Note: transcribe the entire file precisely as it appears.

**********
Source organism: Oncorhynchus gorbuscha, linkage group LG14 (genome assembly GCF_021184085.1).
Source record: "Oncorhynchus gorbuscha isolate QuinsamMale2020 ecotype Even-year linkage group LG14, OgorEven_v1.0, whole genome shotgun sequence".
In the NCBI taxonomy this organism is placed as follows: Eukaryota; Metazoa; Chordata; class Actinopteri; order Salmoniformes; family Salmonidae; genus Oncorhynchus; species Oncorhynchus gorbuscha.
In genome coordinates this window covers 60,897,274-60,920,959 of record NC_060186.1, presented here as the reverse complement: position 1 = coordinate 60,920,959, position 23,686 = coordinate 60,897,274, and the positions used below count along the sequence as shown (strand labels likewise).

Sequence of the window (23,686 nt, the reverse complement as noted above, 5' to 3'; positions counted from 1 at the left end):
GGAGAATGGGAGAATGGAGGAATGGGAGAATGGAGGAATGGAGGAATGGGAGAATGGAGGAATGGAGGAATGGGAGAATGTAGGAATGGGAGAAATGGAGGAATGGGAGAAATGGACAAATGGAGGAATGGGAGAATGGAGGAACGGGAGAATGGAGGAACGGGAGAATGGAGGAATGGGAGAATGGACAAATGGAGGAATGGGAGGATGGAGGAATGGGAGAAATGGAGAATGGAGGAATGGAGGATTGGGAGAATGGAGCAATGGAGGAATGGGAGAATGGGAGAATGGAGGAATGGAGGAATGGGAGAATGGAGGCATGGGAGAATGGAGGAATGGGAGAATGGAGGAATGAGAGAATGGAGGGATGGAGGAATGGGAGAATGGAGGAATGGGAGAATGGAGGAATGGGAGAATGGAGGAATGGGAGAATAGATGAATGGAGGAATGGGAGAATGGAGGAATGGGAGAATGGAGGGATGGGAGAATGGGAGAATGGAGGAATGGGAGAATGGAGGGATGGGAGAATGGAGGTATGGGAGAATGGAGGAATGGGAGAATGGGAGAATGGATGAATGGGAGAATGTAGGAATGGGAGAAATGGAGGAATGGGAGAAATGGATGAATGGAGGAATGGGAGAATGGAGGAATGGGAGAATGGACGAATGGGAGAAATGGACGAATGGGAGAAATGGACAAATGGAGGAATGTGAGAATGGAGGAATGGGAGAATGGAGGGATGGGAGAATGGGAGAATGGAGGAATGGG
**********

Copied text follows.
Source organism: Oncorhynchus gorbuscha, linkage group LG14 (genome assembly GCF_021184085.1).
Source record: "Oncorhynchus gorbuscha isolate QuinsamMale2020 ecotype Even-year linkage group LG14, OgorEven_v1.0, whole genome shotgun sequence".
In the NCBI taxonomy this organism is placed as follows: Eukaryota; Metazoa; Chordata; class Actinopteri; order Salmoniformes; family Salmonidae; genus Oncorhynchus; species Oncorhynchus gorbuscha.
In genome coordinates this window covers 60,897,274-60,920,959 of record NC_060186.1, presented here as the reverse complement: position 1 = coordinate 60,920,959, position 23,686 = coordinate 60,897,274, and the positions used below count along the sequence as shown (strand labels likewise).

Sequence of the window (23,686 nt, the reverse complement as noted above, 5' to 3'; positions counted from 1 at the left end):
GGAGAATGGGAGAATGGAGGAATGGGAGAATGGAGGAATGGAGGAATGGGAGAATGGAGGAATGGAGGAATGGGAGAATGTAGGAATGGGAGAAATGGAGGAATGGGAGAAATGGACAAATGGAGGAATGGGAGAATGGAGGAACGGGAGAATGGAGGAACGGGAGAATGGAGGAATGGGAGAATGGACAAATGGAGGAATGGGAGGATGGAGGAATGGGAGAAATGGAGAATGGAGGAATGGAGGATTGGGAGAATGGAGCAATGGAGGAATGGGAGAATGGGAGAATGGAGGAATGGAGGAATGGGAGAATGGAGGCATGGGAGAATGGAGGAATGGGAGAATGGAGGAATGAGAGAATGGAGGGATGGAGGAATGGGAGAATGGAGGAATGGGAGAATGGAGGAATGGGAGAATGGAGGAATGGGAGAATAGATGAATGGAGGAATGGGAGAATGGAGGAATGGGAGAATGGAGGGATGGGAGAATGGGAGAATGGAGGAATGGGAGAATGGAGGGATGGGAGAATGGAGGTATGGGAGAATGGAGGAATGGGAGAATGGGAGAATGGATGAATGGGAGAATGTAGGAATGGGAGAAATGGAGGAATGGGAGAAATGGATGAATGGAGGAATGGGAGAATGGAGGAATGGGAGAATGGACGAATGGGAGAAATGGACGAATGGGAGAAATGGACAAATGGAGGAATGTGAGAATGGAGGAATGGGAGAATGGAGGGATGGGAGAATGGGAGAATGGAGGAATGGG